My wife and I are at our wits end with two of our cats and want to see what advice people have for us. Here's the problem:

Larry, a male, stalks and attacks Curly Sue, a female. In the past, we have witnessed fights between them starting and were able to break them up: usually they start with Larry "looking at Curly Sue funny" - almost like he is stalking her - and Curly Sue hissing and growling at Larry. This causes Larry to get more agitated, his tail poofs, and he goes into full-on stalking mode. If not stopped, he starts attacking Curly Sue.

Obviously we try and stop this whenever we can, but sometimes the cats are in another part of the house or we are asleep and we don't hear the commotion until it's too late.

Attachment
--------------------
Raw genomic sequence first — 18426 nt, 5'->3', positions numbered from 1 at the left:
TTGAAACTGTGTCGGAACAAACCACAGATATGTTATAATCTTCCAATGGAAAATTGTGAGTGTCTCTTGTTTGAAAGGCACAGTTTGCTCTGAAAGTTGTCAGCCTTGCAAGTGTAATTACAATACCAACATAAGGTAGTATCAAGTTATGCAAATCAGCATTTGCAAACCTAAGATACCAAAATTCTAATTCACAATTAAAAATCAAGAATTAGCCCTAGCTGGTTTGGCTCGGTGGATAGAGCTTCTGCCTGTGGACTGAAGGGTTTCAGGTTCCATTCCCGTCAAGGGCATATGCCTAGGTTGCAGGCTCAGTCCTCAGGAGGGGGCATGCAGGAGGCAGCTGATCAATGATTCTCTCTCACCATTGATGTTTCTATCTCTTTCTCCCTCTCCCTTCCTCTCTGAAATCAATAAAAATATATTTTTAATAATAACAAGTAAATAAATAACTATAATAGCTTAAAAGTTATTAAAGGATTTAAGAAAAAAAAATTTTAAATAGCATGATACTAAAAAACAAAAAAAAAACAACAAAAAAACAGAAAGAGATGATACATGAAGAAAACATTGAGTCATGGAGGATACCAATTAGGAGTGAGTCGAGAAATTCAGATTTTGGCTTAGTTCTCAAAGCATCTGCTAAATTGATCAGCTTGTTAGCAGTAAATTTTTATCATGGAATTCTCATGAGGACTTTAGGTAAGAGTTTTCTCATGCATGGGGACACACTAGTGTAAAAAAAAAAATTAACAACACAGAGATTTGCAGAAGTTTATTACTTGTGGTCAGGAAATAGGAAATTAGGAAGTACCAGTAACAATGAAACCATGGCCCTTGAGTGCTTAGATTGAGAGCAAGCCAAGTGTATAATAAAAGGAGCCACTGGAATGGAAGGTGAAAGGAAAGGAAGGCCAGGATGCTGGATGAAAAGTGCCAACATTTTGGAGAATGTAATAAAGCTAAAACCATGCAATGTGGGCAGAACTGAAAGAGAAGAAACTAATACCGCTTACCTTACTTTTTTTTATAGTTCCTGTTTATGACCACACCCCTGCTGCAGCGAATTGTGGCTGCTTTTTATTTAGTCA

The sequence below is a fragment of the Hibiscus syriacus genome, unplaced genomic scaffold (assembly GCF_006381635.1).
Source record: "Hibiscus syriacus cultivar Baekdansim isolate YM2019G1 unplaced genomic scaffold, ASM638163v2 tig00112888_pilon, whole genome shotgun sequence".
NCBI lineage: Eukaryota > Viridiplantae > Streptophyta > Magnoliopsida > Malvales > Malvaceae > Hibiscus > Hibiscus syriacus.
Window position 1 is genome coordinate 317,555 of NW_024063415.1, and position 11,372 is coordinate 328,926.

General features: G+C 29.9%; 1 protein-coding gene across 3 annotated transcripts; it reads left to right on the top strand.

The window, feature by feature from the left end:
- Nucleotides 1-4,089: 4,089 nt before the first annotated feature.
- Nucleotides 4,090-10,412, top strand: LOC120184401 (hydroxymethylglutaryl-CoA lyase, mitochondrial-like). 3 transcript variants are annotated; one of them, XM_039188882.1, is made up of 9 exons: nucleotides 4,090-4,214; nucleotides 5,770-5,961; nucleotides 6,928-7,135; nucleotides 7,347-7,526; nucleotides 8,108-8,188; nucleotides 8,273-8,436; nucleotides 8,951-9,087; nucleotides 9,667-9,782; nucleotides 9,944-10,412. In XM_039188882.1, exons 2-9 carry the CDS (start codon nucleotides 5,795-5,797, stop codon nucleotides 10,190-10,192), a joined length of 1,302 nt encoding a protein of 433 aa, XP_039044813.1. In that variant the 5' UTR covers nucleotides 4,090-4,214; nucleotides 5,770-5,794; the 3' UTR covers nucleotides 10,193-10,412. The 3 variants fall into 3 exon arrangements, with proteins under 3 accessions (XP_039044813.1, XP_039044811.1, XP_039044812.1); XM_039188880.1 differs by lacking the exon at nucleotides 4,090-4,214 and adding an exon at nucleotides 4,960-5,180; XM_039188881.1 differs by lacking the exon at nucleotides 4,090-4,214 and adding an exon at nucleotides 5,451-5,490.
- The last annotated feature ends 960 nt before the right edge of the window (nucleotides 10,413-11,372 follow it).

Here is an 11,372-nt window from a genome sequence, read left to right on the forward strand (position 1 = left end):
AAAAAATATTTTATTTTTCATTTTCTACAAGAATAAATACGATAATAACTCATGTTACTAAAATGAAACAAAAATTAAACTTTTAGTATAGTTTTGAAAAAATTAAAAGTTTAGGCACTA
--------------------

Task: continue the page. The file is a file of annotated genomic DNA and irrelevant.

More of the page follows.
If we are not around to stop Larry's stalking and Larry attacks Curly Sue, Curly Sue lets out a blood-curdling series of screams. During the commotion, Curly Sue urinates all over herself, Larry, and whatever else is nearby.

Obviously I feel terrible for Curly Sue - she is so scared that it's causing her to urinate herself. But this is also causing a lot of stress on my wife and I, and a lot of property/furniture damage from the cat urine. The other day this happened in the middle of the night under the bed and ruined our box spring. Dealing with Curly Sue soiling herself and Larry, the box spring, and moving and cleaning under the bed was not fun.